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February 28, 1970 - Image 2

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Publication:
The Michigan Daily, 1970-02-28

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THE MICHIGAN DAILY

Sc-turdov. Februorv 28. 1970

SNAturd174v7 F -hr AAry &.W,170---- I -

.0

Waltzing with
The Merry Widow'

1

DAILY OFFICIAL
BULLETIN

By JIM PETERS
Anyone who has heard loyal
Don Ameche's ecstatic pitch for
his "50 Great Music Treasures"
knows something about T h e
Merry- Widow; for its friendly
melodies have been big business
in the semi-classical department
store for years, providing stereo-
phonic bliss over fresh TV din-
ners. But the Music School's
production, which opened last
night at Lydia Mendelssohn and
runs through March 3, is aim-
ed more at believers than at
those who feel culturehcomes
from RCA Victor.
Once again, it is Josef Blatt
who has rescued this boozy pro-
to-type of musical comedy from
the adoring strangle-hold of its
enchanted admirers. Using a
translation from a London com-
pany, first produced in Amer-
ica in 1961, maestro Blatt has
convincingly persuaded his per-
formers that hard work is fun,
no matter how ungrandoise the
musical experience.
I cannot say Franz Lehar's
coddled masterpiece is good mu-
sic, but it is greatly amusing
theatre; and, the only thing
lacking from thishproduction is,
perhaps, a certain level of polish
necessary to sustain the work
through the burden of its tepid
score.
This criticism stems mainly
from the fact that the singing,
in the major roles, was better
than the acting. Roberta Alex-
ander, as the sought-after widow
Sonja Sedoya who comes to
Paris to retrieve her lost lover
-on her terms, was brilliant;
her voice is bright and shiningly
solid with a clear upper range
which seldom lost its power.
Her sotted Romeo, P r i n c e
Danilo, featured Edmond Davis
in a role which he must find very
comfortable. His rich baritone
is highly textured and showed
no strain either in upper or
lower registers. His recurring
-melody "I go off to Maxim's"
prepared us masterfully for the
lyrical "There's magic in the

waltz" scene with the Widow in
Act I.
Yet, Alexander and Davis
spent more time appearing aloof
and unapproachable than de-
livering their lines with convic-
tion; even Danilo's banister-
slide entrance augered for more
than the bickering with Parisian
society which followed. T h e
music gives no help, since most
of the lines are spoken; so fine
singing does little to balance
the mood.
The comedians were excellent.
Antonio Perez as the perfect fool
Baron Popoff could not handle
all his lyrics without strain;
but his clowning in Act II, cul-
minating in his heroic a tutu
dance routine, was very impres-
sive. Daniel Berry's General
Novikovich reminded me of some
bad impressionists doing Rich-
ard Nixon, but he is a good
crier; and the Nish sung by
Samuel Chapin proved that even
impotency can make one laugh.
Two lesser intriguers, Nancy
Seabold and Kenneth Scheffel,
were mismatched. Her soprano
fluency overpowered Scheffel's
tenor whose power evaporated
in cencerted sections.
The cast of courtesans, lay-
abouts, and dandies forming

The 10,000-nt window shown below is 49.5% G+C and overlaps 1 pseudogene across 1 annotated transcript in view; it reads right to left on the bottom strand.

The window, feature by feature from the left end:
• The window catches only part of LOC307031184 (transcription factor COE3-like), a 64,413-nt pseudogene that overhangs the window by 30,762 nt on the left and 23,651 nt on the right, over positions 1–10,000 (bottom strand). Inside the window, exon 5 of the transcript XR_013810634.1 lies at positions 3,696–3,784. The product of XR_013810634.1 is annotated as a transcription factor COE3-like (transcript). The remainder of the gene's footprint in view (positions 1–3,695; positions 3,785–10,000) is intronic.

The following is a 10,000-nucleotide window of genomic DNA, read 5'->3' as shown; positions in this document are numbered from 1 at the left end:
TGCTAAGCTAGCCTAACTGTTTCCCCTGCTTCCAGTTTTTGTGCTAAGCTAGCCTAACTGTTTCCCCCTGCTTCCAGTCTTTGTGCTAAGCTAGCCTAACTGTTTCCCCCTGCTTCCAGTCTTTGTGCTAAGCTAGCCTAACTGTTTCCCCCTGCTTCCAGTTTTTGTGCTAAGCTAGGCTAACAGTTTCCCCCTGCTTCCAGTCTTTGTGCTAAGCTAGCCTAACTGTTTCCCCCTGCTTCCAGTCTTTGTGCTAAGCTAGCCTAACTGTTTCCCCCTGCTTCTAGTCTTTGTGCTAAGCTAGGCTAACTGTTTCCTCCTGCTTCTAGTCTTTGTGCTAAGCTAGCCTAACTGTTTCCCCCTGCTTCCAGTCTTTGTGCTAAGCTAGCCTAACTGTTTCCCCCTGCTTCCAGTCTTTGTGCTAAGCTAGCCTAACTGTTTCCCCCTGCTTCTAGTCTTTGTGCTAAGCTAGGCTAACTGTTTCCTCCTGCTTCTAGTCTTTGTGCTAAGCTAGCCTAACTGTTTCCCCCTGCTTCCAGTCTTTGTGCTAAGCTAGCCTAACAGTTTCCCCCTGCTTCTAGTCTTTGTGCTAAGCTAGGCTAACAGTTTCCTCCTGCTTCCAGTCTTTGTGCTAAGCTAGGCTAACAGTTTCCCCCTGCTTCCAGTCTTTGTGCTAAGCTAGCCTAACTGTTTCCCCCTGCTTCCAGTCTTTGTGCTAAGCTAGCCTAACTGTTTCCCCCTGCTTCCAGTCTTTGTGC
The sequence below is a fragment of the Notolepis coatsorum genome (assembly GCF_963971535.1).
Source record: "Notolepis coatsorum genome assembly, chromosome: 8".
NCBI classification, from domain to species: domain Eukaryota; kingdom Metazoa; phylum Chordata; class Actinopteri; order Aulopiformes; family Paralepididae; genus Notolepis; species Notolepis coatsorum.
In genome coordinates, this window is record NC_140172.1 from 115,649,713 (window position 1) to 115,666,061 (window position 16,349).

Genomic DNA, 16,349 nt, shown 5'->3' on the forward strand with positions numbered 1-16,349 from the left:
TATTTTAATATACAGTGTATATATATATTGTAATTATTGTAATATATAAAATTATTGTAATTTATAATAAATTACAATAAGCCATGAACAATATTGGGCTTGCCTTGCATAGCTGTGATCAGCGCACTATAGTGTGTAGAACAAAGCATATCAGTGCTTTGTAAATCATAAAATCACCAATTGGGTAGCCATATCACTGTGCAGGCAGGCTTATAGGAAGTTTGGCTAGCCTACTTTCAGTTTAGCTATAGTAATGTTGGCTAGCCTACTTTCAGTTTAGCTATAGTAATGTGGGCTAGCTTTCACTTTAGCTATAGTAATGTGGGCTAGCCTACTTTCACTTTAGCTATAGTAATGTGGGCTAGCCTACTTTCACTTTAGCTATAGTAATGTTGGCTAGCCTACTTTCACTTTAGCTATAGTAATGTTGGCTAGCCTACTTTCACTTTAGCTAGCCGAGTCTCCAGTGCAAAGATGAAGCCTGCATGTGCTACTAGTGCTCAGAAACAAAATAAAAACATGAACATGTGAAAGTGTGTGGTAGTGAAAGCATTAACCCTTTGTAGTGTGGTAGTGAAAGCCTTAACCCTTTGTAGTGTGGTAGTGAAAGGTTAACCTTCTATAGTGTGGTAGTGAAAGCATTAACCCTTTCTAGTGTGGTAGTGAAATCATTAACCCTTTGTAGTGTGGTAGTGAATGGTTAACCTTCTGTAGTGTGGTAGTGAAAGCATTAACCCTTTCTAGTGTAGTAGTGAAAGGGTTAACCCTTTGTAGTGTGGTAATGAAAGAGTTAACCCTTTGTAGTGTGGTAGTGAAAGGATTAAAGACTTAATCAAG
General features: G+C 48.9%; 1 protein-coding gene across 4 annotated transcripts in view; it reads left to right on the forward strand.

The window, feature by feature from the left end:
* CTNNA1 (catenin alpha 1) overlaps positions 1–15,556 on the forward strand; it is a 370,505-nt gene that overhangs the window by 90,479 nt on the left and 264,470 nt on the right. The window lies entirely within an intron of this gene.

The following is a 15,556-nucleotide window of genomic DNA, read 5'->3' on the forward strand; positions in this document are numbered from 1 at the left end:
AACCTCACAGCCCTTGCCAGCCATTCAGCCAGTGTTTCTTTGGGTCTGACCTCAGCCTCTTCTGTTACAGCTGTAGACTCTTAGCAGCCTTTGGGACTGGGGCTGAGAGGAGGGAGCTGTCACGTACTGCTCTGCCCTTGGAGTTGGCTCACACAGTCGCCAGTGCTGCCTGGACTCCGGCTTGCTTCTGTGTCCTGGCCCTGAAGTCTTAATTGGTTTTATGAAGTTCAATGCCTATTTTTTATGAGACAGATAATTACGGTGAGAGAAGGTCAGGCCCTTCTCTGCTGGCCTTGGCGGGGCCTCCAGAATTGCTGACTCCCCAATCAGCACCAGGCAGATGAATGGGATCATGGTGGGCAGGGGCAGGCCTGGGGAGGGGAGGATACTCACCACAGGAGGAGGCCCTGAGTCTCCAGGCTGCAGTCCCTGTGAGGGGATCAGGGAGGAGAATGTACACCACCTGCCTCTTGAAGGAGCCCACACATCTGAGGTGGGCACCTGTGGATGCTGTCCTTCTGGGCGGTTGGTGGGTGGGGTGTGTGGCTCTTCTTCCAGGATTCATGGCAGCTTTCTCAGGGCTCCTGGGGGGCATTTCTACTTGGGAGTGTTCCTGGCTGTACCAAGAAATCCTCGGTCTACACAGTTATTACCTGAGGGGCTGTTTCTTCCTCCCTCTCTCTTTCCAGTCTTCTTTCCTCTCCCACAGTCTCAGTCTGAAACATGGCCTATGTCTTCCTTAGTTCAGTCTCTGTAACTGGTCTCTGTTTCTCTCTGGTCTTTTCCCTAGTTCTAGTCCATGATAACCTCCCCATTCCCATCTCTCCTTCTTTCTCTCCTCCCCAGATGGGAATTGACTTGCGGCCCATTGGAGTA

the chorus moved well under
director Ralph Herbert's staging,
Bly's play
cance lied
A special premier performance
by writer-in-residence, Robert
Bly has been cancelled. The
play was to have been perform-
ed this evening in the Residen-
tial College.
Bly will give a poetry reading
tomorrow evening at 8 in the
Rackham Lecture Hall and will
close his two week stay on
campus with a lecture, "The Re-
turn of the Old Gods," at 4 p.m.
Monday in the UGLI Multipur-
pose Room.

a series of vignettes framed by
silence with each act, though
their ensemble in the musical
numbers needed to be tight-
ened.
Blatt's University Opera Or-
chestra provided a fitting, open-
sounding background for the
frivolous goings-on; but I felt
that a few more strings would
have improved the overall sound.
There were moments, as in
Scheffel's "My Love is like a
rose," when the singers needed
more support.
Sets and costumes brought the
last days of the "Belle Epoque"
to life. With skill, the minia-
turization of all the evocable
opulence to simple settings gave
real place and time significance
which, I feel, worked to restrain
the wearisome sentimentality of
the score.
The Merry Widow does n o t
have something for everyone; it
offers purely emotional satis-
faction of a kind which drove
Haendel from his Italian opera.
Last night's production pretend-
ed to do no more, but I think
I have to agree with the Baron's

The Daily Official Bulletin is an
official publication of the Univer-
sity of Michigan. Notices should be
sent in TYPEWRITTEN f o r m to
Room 3528 L. S. A B I d g ., before
2 p.m., of the day preceding pub-
lication andby 2 p.m. Friday for
Saturday and Sunday. Items- ap-
pear once only. Student organiza-
tion notices a r e not accepted for
publication. F o r more informa-
Placement Service
GENERAL DIVISION
3200 S.A.B.
ANNOUNCEMENT:
. Summer Intern Program, Washington;
(Continued on Page 8)
CANTERBURY
HOUSE presents
A FREE ORAL
LOBOTOMY
a community health
weekend for Ann Arbor
FRIDAY & SATURDAY
8:30 P.M.
"If you walk in the woods
you must feed the mos-
quitoes."

TOWN MEETING
TO DISCUSS STARTING A HOUSE FOR
* RUNWAYS 0 DRUG, HEALTH, LEGAL ADVICE 0
i A PLACE TO HANG OUT e
You Name It, and We'll Try to Do It, Together
-EVERYONE WELCOME---
SUNDAY, MARCH 1, 3 P.M.
CANTERBURY HOUSE 330 Maynard

Chili BUILD
Saturday and Sunday, Feb. 28 and 29